Instagram's negligence, oversights, and a string of configuration errors allowed one of the social network's advertising partners to track millions of users' physical locations, secretly save their stories and accumulate users' personal information, reports Business Insider.
The San Francisco-based marketing firm Hyp3r's gleaning of data continued for the past year.
On Wednesday, Instagram sent Hyp3r a cease-and-desist letter after being presented with the publication’s findings, confirming that the startup had violated its rules.
"HYP3R's actions were not sanctioned and violate our policies. As a result, we've removed them from our platform. We've also made a product change that should help prevent other companies from scraping public location pages in this way," a spokesperson said in a statement.
Hyp3r denied breaking Instagram's rules, essentially arguing that accessing public data on Instagram in this way is legitimate and justifiable, and saying it was confident that any issues with Instagram would be resolved shortly.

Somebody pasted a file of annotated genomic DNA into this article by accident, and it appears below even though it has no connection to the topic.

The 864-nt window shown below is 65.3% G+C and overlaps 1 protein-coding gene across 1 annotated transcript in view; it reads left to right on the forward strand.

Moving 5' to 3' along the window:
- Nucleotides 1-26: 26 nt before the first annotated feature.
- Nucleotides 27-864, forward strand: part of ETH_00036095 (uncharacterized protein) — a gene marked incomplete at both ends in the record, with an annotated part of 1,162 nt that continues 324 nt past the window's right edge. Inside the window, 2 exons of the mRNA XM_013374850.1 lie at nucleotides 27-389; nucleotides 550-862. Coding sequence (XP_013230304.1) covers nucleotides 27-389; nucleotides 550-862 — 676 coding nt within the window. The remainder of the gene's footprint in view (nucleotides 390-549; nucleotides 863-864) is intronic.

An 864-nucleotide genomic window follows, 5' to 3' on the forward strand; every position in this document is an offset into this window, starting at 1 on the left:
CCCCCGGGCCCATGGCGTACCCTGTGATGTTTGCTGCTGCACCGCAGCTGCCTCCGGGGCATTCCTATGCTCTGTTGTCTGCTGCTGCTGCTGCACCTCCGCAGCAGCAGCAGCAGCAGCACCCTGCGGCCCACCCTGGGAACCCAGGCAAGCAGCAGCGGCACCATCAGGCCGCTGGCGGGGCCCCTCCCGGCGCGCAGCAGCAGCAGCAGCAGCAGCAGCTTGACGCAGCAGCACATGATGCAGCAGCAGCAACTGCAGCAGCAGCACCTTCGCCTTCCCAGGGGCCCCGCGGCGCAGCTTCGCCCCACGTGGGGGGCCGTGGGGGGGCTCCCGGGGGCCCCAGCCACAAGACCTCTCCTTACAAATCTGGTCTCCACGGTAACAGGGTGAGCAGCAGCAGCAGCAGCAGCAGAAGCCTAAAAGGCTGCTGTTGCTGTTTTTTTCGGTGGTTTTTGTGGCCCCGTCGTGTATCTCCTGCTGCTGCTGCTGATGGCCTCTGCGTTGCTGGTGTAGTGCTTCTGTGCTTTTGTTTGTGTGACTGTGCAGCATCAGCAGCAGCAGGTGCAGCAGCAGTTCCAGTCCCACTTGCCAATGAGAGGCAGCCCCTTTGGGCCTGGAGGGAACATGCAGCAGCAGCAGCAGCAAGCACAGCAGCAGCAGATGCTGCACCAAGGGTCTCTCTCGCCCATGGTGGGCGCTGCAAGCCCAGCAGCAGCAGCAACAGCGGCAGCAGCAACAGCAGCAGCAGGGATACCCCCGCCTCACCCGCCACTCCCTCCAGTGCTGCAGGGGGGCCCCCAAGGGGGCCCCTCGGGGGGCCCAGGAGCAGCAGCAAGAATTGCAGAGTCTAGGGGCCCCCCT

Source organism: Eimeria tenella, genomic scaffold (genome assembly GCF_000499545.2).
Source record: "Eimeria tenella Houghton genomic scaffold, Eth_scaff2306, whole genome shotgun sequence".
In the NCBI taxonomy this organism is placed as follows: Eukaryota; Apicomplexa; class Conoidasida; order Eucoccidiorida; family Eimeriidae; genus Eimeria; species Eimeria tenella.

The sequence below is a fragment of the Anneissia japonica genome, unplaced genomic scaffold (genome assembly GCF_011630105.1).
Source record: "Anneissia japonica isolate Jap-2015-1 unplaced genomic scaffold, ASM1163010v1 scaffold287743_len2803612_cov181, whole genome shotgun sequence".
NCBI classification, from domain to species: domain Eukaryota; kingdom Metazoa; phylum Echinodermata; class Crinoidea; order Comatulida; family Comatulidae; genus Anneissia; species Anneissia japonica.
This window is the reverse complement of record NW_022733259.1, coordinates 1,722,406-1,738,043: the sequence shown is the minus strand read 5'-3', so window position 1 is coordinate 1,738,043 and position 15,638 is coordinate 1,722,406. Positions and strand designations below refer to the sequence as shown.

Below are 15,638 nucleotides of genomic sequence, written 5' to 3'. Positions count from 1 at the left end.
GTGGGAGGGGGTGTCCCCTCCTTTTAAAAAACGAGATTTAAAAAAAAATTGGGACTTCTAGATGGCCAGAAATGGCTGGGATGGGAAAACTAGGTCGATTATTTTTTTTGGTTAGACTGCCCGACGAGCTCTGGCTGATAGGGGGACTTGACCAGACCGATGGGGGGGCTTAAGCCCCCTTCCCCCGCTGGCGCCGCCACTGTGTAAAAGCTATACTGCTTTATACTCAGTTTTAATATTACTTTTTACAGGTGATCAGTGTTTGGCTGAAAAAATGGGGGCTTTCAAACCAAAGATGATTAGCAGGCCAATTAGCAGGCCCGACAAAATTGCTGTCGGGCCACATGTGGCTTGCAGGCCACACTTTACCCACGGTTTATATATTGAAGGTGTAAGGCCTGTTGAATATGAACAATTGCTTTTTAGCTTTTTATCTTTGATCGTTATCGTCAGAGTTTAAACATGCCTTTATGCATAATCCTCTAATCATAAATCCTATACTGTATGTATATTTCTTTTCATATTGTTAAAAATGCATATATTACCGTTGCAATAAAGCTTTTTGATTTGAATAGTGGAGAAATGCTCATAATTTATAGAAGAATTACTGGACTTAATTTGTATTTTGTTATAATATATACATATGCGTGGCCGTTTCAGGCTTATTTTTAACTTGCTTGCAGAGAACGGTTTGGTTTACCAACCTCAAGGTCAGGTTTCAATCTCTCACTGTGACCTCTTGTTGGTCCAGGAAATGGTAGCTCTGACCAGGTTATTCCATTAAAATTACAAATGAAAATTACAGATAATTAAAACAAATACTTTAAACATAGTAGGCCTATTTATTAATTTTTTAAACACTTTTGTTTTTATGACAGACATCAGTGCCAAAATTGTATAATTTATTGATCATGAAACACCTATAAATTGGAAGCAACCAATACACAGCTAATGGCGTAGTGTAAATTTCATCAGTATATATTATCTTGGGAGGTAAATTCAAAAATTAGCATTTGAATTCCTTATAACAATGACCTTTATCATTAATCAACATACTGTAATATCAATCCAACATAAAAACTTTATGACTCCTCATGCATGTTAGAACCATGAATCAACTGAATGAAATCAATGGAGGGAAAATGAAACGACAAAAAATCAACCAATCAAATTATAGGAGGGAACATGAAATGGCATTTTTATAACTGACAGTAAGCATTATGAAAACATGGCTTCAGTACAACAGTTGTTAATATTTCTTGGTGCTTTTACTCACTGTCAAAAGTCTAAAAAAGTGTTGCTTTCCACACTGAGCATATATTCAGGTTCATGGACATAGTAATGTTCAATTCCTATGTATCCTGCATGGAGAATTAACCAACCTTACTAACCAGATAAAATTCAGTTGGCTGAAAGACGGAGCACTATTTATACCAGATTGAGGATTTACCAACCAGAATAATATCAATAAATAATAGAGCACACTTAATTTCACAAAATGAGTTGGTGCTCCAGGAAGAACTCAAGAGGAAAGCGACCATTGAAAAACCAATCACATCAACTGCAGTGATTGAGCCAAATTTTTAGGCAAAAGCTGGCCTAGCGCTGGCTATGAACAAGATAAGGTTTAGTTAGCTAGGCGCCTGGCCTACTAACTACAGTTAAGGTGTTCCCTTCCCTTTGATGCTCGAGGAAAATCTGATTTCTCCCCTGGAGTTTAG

The company’s CEO Carlos Garcia said in an emailed statement:
"HYP3R is, and has always been, a company that enables authentic, delightful marketing that is compliant with consumer privacy regulations and social network Terms of Services. We do not view any content or information that cannot be accessed publicly by everyone online."
Hyp3r is a marketing company that tracks social-media posts tagged with real-world locations, allowing its customers to interact directly with those posts via its tools.
It uses the data to target social-media users with relevant advertisements.
The news comes in the wake of a succession of outages that hit Instagram recently, with users reporting new posts were not appearing in their feed, and others saying stories and even the ability to log in had broken.
Problems were experienced across the world, according to independent outage monitor Down Detector.
User's fleeting Instagram activity is highly vulnerable as a variety of outside actors might repurpose the data without their knowledge.
Data scraping is a persistent problem across the web for open platforms. Instagram is not the only service to have been affected over the years.
The current report serves as an indication that Facebook's difficulties in ensuring users' personal information privacy extend beyond the core Facebook app, in an throwback to the Cambridge Analytica scandal of over a year ago, when it was revealed that Facebook users' data was exploited for fueling divisive political ad campaigns.
Instagram, owned by Facebook but operated as a mostly separate business, not been subjected to the same scrutiny as its parent company over the privacy backlash issues.